Scientists are trying to teach our phones to know when we’re stoned

| Sarah Clark

Researchers in Canada and the US are trying to teach your smartphone to know when you’re high. 

A new study recently shared online sought to see if artificial intelligence could be used to monitor cannabis intoxication in a more immediate way than other impairment-testing methods.

Researchers collected data from 33 people’s personal smartphone sensors and a Fitbit to monitor their heart rate, step counts, and sleep quality for up to thirty days, collecting information on their cannabis use (if at all), as well as other aspects of their mood, location, and activities.

About one quarter (24 percent) of participants reported using cannabis daily, 9 percent reported use 5-6 times per week, and one third (66.7 percent) reported use 2-4 times per week.

By having the participants self-report their cannabis use, they hoped to correlate feedback from the Fitbit and smartphone with cannabis use. Sensors on the participants’ phones also provided information on their “micromovements,” such as how they held their phones, in order to measure their stability and coordination.

Since smoking cannabis has been shown to cause an increase in resting heart rate, researchers hope to better distinguish between someone being intoxicated vs simply having THC in their system, and potentially being able to warn someone they are too impaired to drive, for example.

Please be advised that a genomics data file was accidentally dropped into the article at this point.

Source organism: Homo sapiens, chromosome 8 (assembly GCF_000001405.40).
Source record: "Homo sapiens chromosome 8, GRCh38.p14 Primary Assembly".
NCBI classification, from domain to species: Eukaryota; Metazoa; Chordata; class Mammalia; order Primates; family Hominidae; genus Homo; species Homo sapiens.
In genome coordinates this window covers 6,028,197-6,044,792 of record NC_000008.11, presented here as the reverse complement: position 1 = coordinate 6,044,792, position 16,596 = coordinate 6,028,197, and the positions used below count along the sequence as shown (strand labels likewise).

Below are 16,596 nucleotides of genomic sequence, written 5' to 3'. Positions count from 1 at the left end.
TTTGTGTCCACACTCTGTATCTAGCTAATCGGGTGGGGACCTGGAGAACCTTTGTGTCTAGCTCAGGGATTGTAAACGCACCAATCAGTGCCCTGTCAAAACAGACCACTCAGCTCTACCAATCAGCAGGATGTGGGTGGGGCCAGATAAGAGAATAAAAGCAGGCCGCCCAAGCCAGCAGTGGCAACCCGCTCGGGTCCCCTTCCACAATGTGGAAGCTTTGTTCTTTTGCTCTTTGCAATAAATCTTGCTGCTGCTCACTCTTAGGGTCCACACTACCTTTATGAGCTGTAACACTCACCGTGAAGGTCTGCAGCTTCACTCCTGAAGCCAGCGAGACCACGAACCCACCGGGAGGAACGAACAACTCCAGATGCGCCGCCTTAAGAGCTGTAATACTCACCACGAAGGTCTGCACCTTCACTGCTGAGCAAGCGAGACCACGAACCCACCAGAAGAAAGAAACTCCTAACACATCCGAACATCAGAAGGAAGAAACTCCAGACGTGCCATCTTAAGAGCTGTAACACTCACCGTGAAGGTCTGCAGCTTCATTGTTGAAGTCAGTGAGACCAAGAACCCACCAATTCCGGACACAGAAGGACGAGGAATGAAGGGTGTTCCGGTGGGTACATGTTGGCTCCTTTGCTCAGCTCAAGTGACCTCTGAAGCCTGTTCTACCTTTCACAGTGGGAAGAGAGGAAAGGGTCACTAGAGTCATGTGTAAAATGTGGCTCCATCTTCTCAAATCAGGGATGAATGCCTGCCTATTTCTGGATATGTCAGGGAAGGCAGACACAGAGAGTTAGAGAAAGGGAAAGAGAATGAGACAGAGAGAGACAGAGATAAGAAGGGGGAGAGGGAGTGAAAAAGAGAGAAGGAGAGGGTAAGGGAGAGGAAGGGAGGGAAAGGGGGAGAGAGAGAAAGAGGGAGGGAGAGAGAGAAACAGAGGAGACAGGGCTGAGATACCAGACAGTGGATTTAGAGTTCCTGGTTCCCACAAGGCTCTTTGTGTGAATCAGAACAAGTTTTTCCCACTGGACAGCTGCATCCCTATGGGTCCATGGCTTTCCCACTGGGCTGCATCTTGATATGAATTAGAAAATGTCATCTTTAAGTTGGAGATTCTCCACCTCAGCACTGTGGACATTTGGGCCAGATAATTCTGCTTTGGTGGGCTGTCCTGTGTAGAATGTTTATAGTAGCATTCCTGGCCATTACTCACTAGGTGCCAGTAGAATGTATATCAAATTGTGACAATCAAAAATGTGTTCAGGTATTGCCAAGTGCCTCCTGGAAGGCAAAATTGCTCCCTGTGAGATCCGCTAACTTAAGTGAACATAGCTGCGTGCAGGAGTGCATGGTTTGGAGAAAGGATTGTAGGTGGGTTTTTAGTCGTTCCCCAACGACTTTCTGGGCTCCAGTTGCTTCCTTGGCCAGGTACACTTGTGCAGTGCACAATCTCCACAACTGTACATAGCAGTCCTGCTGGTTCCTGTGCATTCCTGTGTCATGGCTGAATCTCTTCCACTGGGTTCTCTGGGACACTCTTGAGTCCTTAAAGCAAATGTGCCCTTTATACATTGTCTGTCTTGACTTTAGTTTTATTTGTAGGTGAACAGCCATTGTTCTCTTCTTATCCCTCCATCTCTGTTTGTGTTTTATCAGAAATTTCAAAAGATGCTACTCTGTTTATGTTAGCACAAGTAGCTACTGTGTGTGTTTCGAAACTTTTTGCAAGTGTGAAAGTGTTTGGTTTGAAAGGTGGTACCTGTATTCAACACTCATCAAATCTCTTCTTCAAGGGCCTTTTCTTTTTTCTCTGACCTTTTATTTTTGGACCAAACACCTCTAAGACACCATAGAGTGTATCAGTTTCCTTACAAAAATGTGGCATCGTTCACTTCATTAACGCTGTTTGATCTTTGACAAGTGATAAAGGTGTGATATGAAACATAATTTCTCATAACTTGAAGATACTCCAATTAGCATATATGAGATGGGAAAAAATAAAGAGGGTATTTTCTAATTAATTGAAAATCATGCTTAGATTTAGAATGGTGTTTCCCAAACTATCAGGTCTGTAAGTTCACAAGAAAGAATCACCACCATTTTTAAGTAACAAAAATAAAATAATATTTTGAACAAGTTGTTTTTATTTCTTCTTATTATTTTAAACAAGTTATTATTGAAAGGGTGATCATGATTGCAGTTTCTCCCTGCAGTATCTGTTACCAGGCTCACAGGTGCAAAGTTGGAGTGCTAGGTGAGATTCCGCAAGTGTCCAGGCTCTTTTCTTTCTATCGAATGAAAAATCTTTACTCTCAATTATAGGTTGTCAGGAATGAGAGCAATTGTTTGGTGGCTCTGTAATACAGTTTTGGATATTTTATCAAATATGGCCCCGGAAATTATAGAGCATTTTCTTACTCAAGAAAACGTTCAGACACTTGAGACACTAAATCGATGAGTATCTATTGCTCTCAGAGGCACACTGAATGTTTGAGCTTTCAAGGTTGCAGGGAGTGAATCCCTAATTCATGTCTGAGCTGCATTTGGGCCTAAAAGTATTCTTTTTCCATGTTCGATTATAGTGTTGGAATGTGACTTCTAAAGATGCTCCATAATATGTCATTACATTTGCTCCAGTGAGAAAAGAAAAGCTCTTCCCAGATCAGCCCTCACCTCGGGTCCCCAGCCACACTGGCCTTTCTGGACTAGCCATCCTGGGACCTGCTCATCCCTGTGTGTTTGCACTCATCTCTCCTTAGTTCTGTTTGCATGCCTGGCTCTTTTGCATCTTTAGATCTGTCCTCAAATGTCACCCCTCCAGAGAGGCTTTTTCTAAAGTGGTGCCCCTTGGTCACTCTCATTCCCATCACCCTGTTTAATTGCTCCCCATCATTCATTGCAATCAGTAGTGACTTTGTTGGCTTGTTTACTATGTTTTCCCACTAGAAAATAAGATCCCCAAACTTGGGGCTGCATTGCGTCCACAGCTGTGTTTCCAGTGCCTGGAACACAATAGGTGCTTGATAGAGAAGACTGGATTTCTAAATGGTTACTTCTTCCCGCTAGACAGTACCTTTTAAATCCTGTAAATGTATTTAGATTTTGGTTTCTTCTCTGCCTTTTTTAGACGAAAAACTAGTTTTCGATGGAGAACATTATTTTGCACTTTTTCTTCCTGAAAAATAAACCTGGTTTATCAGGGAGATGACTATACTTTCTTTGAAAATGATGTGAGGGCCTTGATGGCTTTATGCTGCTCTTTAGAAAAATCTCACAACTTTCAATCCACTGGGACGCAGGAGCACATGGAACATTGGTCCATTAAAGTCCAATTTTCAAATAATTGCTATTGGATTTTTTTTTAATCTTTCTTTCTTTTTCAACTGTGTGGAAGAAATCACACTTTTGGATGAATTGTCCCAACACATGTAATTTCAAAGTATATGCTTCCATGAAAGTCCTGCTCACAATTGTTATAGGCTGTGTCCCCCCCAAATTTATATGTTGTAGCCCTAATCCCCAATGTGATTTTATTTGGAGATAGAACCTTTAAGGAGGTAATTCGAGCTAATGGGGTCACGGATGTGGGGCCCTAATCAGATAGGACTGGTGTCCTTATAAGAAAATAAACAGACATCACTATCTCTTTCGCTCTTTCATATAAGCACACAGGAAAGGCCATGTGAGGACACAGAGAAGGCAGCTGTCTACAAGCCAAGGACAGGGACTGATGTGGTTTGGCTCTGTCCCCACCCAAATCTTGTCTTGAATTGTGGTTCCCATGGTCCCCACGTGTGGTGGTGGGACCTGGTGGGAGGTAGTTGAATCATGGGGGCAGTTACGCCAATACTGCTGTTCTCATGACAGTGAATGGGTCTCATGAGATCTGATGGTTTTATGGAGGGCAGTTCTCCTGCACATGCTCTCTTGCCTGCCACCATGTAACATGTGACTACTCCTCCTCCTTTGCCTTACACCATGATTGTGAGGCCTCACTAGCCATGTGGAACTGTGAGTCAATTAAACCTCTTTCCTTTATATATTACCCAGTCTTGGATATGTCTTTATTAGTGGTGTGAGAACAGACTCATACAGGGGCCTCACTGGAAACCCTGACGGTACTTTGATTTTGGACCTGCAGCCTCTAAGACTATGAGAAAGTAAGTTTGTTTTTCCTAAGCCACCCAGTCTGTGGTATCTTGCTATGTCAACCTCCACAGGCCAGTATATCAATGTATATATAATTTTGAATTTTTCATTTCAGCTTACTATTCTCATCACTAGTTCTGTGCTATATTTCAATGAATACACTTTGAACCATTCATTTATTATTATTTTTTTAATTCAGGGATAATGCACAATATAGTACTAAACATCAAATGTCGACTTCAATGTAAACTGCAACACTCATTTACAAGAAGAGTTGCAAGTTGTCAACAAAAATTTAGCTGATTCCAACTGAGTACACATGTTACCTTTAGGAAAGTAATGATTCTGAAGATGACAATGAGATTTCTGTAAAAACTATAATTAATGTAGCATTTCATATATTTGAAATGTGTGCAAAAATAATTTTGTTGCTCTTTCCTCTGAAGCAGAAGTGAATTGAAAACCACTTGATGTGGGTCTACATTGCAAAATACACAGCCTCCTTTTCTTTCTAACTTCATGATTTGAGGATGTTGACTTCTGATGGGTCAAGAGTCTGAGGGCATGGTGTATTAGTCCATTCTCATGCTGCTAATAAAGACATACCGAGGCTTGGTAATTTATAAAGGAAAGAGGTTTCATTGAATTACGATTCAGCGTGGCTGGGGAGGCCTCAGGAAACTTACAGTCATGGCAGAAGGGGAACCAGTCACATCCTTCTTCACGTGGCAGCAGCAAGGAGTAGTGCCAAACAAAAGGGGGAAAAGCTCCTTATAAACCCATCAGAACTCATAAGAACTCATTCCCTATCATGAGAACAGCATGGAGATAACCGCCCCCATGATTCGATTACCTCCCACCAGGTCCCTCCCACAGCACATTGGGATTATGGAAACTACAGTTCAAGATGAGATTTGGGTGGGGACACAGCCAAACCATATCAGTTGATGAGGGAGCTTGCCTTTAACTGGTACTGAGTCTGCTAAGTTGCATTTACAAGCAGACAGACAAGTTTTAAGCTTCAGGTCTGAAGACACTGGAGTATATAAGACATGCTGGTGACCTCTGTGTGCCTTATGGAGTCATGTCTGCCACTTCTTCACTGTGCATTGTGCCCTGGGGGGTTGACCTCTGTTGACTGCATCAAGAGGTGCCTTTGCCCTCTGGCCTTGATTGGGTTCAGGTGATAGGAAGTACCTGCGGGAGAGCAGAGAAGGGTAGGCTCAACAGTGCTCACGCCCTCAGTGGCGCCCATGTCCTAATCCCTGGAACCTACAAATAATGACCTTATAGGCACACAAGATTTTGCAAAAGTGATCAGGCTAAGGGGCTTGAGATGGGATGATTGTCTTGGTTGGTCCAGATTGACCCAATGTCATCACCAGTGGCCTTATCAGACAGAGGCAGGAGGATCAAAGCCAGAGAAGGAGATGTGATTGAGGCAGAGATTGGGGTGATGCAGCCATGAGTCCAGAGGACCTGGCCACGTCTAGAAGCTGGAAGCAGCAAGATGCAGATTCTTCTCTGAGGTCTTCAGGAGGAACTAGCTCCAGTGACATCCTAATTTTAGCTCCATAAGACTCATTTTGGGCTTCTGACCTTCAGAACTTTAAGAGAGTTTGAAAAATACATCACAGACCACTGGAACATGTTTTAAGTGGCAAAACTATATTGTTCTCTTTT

The app collected data from the participants’ smartphones, which ran continuously in the background collecting information about their actions and behaviour, including conversations and background audio and lighting. Such features were only extracted from time intervals based on reported consumption to gain insight into the social setting of consumption. 

The Fitbit was used to collect information on heart rate, sleep, and steps. 

The app also allowed participants to enter reports of their cannabis use 15 minutes prior to smoking or vaping, and then later rate how high they feel on a scale of 1-10. They were also asked about how much they consumed and using what method, and to report when they then no longer felt high.  

One of the goals of the study was simply to understand if such data collection is a viable way to measure cannabis use and intoxication. Although researchers acknowledge numerous challenges ensuring the user-reported data on cannabis use like the degree and length of high, they conclude the approach can be beneficial in “real world” settings. 

Moving forward, they hope to refine their approach by improving the smartphone and Fitbit algorithms and collecting more complete data from larger sample sizes.